Estrogen-dependent downregulation of hypoxia-inducible factor (HIF)-2β in invasive breast cancer cells

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The involvement of estrogen (E2) and hypoxia in tumor progression is well established. Hypoxia has been reported to activate and degrade estrogen receptor alpha (ERβ) in breast cancer cells. Furthermore, E2 has been shown to regulate hypoxia-inducible factor (HIF)-1β protein, but its role in HIF-2β regulation remains largely unexplored. In this study, we found that both HIF-2β mRNA and protein were down-regulated in ER positive but not ER negative breast cancer cells upon treatment with E2. The analysis of 690 samples derived from 608 mixed and 82 triple-negative breast cancer patients revealed that high nuclear HIF-2β tumor levels are associated with a worse prognosis specifically in human epidermal growth factor receptor 2 (HER2) and hormone receptor positive patients. Consistently, ERβ/HER2 positive breast cancer cells displayed less pronounced downregulation of HIF-2β by E2. Experiments using a histone deacetylase inhibitor indicate that the E2 mediated decrease in HIF-2β mRNA is due to transcriptional repression. A functional estrogen response element (ERE) was identified in the first intron of the gene encoding HIF-2β (EPAS1), suggesting transcriptional co-repressor recruitment by ERβ. Our results demonstrate a novel modulation of HIF-2β in breast cancer cells, explaining the opposing regulation between HIF-1β and HIF-2β in hormone-responsive breast cancer.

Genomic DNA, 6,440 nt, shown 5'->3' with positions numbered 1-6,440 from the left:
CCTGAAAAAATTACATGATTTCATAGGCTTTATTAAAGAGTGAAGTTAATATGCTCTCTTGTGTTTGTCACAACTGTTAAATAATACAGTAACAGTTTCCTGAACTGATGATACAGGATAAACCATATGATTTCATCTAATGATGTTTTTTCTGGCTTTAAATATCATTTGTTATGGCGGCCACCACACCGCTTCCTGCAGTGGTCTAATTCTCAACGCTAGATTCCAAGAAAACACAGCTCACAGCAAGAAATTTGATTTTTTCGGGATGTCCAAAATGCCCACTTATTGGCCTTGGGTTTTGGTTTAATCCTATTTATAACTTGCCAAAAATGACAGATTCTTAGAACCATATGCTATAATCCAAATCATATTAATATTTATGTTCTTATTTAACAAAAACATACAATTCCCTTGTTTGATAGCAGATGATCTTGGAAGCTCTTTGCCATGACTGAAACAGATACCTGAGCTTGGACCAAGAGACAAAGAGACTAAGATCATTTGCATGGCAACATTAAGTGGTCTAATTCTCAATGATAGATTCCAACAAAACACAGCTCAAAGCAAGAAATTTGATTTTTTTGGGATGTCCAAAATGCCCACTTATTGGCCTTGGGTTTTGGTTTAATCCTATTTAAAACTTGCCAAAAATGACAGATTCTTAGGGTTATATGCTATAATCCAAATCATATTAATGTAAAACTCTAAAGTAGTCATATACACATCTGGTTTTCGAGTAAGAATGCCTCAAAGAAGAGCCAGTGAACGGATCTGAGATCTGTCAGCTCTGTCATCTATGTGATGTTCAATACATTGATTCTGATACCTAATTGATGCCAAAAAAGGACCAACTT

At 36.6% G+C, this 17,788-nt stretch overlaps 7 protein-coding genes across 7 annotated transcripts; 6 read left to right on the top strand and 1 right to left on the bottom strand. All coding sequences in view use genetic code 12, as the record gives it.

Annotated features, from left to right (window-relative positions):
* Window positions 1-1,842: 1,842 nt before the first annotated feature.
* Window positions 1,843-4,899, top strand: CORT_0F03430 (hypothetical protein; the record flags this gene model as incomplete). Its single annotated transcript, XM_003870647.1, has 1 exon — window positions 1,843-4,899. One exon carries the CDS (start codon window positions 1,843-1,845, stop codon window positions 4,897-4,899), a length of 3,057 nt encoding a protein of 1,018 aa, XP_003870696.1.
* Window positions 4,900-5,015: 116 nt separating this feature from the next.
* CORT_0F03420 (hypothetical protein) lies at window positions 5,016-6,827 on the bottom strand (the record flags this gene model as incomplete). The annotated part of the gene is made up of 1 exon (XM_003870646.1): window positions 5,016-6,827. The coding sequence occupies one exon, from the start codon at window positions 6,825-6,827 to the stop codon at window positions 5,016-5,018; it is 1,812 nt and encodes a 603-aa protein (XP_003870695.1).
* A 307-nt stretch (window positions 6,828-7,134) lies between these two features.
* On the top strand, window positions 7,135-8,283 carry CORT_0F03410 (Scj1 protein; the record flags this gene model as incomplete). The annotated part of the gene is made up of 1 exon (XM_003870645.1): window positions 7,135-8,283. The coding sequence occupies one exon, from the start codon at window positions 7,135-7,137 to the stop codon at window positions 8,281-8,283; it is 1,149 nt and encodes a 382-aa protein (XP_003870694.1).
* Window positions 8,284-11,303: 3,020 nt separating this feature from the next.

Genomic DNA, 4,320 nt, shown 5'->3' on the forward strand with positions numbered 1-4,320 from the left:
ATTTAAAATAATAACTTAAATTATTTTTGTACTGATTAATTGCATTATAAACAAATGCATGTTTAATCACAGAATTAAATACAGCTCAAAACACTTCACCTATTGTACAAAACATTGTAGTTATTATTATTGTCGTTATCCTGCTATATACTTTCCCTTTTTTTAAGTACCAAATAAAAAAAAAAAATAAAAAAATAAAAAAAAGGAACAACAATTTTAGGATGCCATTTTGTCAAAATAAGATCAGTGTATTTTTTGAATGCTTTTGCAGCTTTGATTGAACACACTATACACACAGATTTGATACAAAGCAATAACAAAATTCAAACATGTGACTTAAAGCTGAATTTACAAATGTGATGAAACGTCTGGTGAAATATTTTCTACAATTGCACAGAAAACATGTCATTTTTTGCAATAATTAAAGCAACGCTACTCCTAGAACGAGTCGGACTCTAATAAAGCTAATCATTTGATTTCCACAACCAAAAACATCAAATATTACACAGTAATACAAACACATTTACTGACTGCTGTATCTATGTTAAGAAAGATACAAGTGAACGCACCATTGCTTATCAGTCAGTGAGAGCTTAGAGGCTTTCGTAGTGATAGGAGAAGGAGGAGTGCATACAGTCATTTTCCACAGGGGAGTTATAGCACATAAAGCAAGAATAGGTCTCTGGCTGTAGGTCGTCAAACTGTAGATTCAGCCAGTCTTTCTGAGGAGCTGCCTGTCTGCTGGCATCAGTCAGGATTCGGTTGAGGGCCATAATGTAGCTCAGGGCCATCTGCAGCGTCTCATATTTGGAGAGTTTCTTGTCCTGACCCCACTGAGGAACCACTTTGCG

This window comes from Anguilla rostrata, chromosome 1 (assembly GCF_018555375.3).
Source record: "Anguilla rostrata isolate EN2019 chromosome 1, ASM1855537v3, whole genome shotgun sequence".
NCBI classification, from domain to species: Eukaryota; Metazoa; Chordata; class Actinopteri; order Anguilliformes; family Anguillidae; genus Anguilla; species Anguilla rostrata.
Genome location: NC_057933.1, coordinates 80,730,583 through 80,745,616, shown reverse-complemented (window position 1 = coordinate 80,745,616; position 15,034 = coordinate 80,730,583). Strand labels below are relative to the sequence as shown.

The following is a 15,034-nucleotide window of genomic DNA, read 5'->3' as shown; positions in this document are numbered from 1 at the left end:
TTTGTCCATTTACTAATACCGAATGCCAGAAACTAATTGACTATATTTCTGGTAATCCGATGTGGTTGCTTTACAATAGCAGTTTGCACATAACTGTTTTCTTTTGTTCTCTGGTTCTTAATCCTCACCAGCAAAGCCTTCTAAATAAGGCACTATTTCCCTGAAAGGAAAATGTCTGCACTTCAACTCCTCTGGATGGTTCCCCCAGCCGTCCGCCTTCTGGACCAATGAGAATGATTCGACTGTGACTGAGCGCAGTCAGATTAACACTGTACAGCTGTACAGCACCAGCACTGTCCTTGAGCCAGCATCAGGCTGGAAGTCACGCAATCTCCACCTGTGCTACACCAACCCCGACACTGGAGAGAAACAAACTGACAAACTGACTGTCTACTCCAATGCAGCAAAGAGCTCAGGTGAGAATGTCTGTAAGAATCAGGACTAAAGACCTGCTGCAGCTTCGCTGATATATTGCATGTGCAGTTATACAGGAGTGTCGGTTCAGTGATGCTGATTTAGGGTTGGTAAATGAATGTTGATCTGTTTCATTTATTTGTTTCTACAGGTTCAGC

Fuady, J. H., Gutsche, K., Santambrogio, S., Varga, Z., Hoogewijs, D., & Wenger, R. H. (2016). Estrogen-dependent downregulation of hypoxia-inducible factor (HIF)-2β in invasive breast cancer cells. Oncotarget, 7(21), 31153–31165.

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